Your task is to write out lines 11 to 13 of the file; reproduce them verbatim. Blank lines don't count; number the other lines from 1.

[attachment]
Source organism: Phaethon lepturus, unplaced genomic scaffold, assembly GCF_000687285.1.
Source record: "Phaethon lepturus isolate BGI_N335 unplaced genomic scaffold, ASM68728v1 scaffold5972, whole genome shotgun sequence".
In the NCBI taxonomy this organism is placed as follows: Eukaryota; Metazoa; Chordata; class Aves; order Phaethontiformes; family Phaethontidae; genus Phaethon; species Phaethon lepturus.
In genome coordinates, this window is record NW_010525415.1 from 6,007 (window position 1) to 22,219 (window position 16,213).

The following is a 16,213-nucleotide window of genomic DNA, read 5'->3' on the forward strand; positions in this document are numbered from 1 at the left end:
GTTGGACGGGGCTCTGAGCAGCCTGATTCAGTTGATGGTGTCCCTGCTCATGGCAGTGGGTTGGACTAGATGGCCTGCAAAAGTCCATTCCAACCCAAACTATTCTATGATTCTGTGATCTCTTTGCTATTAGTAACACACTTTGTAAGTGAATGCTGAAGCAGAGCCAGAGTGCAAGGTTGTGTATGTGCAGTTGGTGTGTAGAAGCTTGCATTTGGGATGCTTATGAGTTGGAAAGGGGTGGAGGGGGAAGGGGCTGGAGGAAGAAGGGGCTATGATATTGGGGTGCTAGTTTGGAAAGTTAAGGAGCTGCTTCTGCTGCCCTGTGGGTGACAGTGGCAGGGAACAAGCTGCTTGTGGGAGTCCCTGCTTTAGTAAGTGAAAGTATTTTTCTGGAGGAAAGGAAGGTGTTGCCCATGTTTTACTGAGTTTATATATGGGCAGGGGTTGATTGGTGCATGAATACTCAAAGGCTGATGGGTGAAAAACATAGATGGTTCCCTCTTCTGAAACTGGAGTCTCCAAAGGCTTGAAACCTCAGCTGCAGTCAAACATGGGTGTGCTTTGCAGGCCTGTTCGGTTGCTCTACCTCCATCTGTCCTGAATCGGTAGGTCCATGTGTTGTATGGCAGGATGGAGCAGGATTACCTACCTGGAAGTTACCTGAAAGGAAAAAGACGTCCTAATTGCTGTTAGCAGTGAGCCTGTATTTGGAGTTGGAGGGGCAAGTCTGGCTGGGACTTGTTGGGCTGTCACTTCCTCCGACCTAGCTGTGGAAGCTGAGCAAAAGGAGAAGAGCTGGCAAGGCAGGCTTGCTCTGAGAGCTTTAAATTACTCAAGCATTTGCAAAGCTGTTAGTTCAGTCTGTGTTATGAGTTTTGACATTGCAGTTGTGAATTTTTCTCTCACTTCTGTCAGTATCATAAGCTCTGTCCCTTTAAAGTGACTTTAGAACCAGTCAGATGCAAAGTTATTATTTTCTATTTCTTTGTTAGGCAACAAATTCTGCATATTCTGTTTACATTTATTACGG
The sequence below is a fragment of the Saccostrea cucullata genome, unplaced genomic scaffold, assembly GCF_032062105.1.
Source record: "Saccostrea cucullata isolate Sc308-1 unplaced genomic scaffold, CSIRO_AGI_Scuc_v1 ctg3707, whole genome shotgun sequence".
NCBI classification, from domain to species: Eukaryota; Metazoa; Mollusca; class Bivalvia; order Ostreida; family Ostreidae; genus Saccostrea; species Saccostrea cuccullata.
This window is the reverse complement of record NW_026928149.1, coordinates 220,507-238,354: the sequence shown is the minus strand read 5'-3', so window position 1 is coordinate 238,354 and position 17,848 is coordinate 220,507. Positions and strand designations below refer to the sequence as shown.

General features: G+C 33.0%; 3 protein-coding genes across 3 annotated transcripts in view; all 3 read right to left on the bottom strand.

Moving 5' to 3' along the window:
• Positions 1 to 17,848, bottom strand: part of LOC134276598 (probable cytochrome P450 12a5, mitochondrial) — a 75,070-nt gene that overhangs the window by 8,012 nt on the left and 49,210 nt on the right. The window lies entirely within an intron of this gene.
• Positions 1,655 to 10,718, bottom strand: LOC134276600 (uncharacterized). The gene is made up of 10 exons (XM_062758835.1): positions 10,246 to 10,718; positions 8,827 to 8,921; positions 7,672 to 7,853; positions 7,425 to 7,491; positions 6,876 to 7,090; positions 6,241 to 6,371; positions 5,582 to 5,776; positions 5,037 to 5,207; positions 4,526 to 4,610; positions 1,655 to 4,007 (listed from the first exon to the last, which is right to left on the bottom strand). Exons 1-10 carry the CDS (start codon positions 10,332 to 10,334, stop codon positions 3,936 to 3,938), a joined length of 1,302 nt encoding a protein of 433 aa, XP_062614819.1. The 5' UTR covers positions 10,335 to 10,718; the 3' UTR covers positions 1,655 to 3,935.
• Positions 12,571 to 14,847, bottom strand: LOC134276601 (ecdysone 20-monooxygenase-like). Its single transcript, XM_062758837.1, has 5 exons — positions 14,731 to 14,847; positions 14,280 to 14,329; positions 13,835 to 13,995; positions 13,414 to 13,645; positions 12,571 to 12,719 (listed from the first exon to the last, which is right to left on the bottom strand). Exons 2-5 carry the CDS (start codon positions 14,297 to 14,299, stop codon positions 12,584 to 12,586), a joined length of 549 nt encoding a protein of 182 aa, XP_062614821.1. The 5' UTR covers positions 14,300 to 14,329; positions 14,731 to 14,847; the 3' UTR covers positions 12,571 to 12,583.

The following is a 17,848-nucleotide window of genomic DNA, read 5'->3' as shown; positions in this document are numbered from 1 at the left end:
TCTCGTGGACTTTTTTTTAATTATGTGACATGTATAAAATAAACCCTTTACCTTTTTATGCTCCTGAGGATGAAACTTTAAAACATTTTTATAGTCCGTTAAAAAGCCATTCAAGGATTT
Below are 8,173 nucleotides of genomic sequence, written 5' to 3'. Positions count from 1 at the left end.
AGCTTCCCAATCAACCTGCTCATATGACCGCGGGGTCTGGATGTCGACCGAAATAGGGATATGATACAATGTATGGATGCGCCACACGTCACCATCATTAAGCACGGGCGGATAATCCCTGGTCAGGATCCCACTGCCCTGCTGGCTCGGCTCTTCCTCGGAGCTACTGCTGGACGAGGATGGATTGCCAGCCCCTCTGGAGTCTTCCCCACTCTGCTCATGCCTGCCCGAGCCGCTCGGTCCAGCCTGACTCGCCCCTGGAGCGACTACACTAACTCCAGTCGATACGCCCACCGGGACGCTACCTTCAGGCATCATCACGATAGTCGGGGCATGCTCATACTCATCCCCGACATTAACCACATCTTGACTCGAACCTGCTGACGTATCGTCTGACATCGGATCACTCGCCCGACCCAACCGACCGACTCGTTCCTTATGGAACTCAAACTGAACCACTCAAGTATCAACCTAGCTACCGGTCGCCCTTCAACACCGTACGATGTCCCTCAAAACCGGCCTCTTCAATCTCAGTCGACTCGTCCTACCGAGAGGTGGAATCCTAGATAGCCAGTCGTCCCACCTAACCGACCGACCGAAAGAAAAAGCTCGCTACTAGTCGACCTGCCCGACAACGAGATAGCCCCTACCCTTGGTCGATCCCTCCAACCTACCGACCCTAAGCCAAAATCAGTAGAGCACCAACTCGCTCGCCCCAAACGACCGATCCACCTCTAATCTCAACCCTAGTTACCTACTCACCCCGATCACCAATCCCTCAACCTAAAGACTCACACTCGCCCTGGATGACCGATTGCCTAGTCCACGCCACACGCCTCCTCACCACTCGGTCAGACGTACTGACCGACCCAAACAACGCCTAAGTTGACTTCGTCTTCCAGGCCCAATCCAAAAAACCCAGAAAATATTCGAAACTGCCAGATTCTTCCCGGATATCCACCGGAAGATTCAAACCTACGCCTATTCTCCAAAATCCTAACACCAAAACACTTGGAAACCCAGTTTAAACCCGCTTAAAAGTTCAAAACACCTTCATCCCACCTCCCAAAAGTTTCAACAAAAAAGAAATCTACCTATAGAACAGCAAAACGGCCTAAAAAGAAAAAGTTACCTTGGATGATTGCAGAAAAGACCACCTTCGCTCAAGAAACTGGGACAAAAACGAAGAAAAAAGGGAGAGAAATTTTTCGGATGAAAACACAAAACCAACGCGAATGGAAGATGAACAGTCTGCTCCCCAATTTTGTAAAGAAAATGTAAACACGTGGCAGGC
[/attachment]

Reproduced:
General features: G+C 33.0%; 3 protein-coding genes across 3 annotated transcripts in view; all 3 read right to left on the bottom strand.

Moving 5' to 3' along the window:
• Positions 1 to 17,848, bottom strand: part of LOC134276598 (probable cytochrome P450 12a5, mitochondrial) — a 75,070-nt gene that overhangs the window by 8,012 nt on the left and 49,210 nt on the right. The window lies entirely within an intron of this gene.